A Systematic Review of Dating Violence Risk Factors Among Undergraduate College Students. Academic Article uri icon

abstract

  • College students are a vulnerable population for dating violence (DV) because of the social environment in which they live and interact with other students. Campus climate surveys are considered best practice for gathering information about the severity and cause of college DV; however, there are still unanswered questions as to why DV remains an alarming public health concern among college students. The aim of this systematic literature review was to examine DV risk factors specific to college students with a special focus on methodological factors and gaps in the literature. Databases EBSCO, Scopus, PsycINFO, MEDLINE, ERIC, and PubMed were searched for articles published between 2006 and 2016, resulting in 23 articles that met inclusion criteria for this review. Very few studies were conducted at private universities (n = 4). Most researchers used descriptive cross-sectional surveys (n = 22), while only one utilized a mixed-methods approach. Measurement scales used to collect DV rates were similar across studies, yet the definition of DV was inconsistent. Types and severity of DV varied across studies, but overall, females were more likely to perpetrate and/or experience DV than males. Individual risk factors (e.g., substance use, risky sexual behaviors) were identified more often than family risk factors (e.g., intergenerational violence) and peer and social risk factors (e.g., Greek-life or athletic team membership, relationship type). A better understanding of new college relationships is critical to identify modifiable risk factors for DV. Recommendations for future practice and research are also discussed.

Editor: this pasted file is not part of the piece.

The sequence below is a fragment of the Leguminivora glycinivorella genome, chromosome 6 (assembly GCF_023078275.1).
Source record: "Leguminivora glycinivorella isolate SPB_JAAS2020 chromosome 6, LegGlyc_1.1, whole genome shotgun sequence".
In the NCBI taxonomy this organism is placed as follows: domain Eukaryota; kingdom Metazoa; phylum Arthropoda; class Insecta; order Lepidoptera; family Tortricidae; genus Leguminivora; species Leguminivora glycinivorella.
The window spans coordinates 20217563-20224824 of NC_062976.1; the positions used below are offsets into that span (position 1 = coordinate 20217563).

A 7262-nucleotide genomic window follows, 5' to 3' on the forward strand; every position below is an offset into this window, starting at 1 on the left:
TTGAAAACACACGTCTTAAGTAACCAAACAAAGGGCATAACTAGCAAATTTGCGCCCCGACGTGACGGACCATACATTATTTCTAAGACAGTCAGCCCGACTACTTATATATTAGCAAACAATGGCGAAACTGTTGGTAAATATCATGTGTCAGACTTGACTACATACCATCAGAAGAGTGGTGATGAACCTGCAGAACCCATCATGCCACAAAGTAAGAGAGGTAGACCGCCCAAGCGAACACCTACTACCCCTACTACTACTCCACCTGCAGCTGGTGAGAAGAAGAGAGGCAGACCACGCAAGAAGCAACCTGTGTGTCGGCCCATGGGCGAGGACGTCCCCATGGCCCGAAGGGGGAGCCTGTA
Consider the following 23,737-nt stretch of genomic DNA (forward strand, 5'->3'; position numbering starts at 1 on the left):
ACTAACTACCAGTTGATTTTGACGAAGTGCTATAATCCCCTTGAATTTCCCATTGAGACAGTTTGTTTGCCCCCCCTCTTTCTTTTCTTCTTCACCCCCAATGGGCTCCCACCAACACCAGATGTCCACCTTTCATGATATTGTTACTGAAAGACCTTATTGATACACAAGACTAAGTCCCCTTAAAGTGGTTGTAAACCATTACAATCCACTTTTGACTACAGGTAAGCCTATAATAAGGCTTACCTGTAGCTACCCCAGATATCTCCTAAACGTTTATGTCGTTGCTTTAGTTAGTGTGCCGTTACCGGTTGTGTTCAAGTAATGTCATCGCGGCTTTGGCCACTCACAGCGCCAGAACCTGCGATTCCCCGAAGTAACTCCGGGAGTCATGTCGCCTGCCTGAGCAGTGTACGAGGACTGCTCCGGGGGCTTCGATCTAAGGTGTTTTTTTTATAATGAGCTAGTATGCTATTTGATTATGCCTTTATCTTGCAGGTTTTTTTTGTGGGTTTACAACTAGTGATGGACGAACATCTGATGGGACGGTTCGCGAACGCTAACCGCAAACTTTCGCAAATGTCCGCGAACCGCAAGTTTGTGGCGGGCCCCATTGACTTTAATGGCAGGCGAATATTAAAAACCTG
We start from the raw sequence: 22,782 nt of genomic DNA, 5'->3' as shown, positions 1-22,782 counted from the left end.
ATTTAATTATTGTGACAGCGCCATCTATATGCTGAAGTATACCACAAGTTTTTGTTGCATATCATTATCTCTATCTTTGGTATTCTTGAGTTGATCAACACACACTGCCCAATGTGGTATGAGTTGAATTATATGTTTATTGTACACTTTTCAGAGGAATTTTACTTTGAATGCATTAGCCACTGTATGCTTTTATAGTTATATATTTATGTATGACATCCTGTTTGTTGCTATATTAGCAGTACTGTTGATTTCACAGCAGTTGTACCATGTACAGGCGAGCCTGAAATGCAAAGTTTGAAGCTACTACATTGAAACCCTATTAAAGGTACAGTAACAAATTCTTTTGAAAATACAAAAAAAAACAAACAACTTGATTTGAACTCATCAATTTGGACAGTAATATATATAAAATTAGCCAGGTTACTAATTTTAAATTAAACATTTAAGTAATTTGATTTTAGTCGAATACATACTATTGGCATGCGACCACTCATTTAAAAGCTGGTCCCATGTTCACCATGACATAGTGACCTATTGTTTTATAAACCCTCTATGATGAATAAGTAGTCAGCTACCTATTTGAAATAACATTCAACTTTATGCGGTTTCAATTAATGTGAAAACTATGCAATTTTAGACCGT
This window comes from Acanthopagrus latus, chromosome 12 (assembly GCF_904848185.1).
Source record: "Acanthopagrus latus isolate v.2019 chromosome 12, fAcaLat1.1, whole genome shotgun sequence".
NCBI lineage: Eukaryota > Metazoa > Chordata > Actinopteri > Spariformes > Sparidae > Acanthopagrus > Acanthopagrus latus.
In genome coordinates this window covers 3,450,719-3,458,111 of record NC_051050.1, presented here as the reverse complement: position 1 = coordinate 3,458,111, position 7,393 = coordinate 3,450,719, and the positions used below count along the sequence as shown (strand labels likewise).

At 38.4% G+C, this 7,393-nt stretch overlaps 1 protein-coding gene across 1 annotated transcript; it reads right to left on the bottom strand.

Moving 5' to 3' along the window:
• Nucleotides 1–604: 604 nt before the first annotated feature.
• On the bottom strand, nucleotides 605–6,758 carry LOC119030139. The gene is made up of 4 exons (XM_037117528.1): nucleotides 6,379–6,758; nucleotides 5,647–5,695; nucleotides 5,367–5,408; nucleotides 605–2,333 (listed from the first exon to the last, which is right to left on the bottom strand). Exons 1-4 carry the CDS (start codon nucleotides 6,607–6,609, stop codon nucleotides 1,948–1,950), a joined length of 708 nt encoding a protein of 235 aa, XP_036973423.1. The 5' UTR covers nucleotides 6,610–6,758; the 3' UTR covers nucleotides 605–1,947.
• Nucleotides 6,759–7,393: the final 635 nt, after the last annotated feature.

published proceedings

  • Trauma Violence Abuse

altmetric score

  • 18.85

citation count

  • 28

complete list of authors

  • Duval, Alicia||Lanning, Beth A||Patterson, Megan S

publication date

  • June 2018